Lucky I didn’t promise to eat my hat. I said in my last post that I had no doubt the RBA would cut by only 25 points, and they were more aggressive than I gave them credit for. I’m very happy to have been proved wrong.
I would still love to see someone come out strongly and pass on the full cut to home borrowers, but I think the chances are pretty slim when we are talking about 0.5%. It would take a lender to believe that such a move would pay for itself in new business volumes and increased retention. That kind of argument rarely gets much traction inside a bank, especially when new loan volumes are down and existing big bank customers have themselves convinced that it’s too hard to switch away.
And, sadly, when it is much easier to believe that customers will take the pain – because not enough people switch – and that their competitors will play along.
Yesterday, NAB gave us a very clear sign of the banking herd mentality. NAB was the first major to the cut rates this week, and yet they have promised to have the lowest of the big four standard variable rates for all of 2012. They knew that if Commonwealth Bank passed on 42 points or ANZ 43, then this would no longer be true. But NAB was pretty confident that neither of those was going to happen, and hence they were able to make a pricing decision that sees them undercut the other three before the other three had even made their announcements. It’s the Bill Shorten effect (“I don’t know what the PM said, but I agree with her”), in banking.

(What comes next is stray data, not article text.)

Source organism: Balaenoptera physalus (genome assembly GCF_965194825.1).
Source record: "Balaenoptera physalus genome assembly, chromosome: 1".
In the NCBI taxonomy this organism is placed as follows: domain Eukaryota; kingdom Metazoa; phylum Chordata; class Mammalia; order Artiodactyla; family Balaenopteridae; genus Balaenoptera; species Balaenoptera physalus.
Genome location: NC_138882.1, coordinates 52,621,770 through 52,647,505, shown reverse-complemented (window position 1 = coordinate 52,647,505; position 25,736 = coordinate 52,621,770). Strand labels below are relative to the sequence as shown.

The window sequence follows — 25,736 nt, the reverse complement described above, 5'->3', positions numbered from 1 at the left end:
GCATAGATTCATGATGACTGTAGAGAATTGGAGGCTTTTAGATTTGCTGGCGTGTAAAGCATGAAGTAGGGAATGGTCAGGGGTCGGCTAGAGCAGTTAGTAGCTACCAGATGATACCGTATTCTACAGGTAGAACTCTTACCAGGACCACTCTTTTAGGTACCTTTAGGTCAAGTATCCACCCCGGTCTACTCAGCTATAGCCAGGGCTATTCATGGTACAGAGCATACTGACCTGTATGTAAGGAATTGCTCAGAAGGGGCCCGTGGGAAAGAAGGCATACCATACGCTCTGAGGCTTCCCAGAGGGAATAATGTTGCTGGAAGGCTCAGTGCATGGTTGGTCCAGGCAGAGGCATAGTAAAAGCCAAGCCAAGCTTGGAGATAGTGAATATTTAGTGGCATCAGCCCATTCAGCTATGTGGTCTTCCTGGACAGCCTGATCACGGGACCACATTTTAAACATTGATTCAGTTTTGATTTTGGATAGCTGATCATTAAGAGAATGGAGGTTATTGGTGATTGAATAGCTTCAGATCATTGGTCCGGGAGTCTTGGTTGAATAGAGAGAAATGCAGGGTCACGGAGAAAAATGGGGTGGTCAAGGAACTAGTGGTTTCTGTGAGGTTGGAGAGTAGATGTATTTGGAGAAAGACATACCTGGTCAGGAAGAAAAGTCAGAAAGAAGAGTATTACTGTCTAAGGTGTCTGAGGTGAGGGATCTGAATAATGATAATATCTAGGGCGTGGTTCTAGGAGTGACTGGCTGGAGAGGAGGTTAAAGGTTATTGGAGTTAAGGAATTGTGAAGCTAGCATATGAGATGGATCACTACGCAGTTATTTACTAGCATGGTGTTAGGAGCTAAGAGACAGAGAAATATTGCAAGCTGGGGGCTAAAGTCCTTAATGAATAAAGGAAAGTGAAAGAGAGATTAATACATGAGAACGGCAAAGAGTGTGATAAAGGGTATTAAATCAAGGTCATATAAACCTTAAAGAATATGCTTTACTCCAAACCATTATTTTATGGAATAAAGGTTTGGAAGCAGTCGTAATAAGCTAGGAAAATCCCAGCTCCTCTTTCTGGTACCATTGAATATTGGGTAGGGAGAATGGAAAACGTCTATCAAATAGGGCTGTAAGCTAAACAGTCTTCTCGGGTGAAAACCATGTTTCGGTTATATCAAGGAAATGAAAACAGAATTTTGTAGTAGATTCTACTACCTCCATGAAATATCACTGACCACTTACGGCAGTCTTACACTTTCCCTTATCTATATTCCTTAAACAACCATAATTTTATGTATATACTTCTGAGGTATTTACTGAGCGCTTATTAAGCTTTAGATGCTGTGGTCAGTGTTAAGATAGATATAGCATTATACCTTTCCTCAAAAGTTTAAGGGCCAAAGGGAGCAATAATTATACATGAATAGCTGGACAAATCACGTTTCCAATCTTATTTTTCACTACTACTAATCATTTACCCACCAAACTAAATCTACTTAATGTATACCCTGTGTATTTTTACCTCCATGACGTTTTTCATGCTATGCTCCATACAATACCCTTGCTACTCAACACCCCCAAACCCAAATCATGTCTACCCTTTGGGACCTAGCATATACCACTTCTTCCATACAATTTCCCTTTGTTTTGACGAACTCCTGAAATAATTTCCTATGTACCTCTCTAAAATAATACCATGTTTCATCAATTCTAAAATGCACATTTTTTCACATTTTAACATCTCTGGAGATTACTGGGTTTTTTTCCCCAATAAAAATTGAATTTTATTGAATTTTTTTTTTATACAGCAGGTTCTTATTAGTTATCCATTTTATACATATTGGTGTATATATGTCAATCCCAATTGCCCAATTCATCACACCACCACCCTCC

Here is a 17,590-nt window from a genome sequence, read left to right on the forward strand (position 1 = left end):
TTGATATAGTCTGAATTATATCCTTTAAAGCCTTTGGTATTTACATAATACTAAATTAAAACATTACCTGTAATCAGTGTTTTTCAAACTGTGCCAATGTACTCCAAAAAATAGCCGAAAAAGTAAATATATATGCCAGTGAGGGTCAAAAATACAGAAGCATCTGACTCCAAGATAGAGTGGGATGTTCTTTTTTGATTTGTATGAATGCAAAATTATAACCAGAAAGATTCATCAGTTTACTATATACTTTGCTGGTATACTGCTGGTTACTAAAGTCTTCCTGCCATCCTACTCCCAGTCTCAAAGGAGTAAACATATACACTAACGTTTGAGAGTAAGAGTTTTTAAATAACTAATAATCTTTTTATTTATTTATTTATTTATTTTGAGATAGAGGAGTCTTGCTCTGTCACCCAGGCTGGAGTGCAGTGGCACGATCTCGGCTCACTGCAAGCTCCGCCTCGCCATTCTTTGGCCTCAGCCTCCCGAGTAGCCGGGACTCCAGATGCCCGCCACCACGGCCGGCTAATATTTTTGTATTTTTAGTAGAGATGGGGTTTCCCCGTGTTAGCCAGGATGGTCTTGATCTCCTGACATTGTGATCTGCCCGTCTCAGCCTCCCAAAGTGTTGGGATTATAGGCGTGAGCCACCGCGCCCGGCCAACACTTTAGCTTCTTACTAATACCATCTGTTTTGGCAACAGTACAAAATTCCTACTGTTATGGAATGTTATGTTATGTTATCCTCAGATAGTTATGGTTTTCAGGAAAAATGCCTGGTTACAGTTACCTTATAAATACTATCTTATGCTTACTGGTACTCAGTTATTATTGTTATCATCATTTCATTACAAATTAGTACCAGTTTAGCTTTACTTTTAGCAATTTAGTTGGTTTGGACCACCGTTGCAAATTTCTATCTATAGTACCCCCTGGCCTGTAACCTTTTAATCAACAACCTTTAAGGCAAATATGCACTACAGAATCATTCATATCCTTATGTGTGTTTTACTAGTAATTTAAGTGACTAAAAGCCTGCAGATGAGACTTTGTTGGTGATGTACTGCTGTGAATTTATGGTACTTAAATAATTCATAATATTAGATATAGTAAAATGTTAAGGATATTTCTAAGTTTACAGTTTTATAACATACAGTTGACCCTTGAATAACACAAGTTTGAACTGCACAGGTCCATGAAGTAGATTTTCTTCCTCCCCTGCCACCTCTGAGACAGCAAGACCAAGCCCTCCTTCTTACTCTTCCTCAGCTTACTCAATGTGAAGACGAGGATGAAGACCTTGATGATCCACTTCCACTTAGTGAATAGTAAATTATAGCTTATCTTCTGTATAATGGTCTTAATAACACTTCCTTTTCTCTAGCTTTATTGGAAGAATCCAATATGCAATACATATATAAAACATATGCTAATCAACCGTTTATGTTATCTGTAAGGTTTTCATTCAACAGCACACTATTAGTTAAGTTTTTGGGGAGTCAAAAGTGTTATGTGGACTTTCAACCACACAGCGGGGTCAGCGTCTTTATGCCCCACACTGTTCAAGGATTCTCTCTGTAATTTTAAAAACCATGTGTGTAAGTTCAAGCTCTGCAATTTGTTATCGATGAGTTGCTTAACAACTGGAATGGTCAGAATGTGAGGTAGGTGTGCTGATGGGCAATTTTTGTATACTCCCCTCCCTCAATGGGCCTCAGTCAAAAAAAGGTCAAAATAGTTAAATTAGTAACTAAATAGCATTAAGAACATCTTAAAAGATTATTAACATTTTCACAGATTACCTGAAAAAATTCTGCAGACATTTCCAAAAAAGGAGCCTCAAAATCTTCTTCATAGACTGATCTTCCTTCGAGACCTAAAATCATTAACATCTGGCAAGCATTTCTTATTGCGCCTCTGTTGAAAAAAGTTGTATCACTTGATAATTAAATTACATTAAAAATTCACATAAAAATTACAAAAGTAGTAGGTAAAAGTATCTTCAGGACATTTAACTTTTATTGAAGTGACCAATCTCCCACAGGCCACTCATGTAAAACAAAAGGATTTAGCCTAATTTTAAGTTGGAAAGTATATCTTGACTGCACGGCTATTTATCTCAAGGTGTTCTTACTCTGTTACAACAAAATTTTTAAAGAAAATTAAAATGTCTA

And of course, this morning the Commonwealth Bank confirmed their assumption by passing on 40 basis points.
NAB may have demonstrated a different attitude towards its customers when it comes to exit fees and penalty fees, and they were the first to deal with the issues of credit card reform. But when it comes to variable home loans rates, the breakup now only goes so far. And perhaps when it comes to interest rates in general, given the fact that they have cut rates on savings accounts by the full 0.50%, and the rates on most credit cards by only 0.25%. They are still part of the oligopoly.
Andrew Duncanson is the Research & Insights Director at Mozo.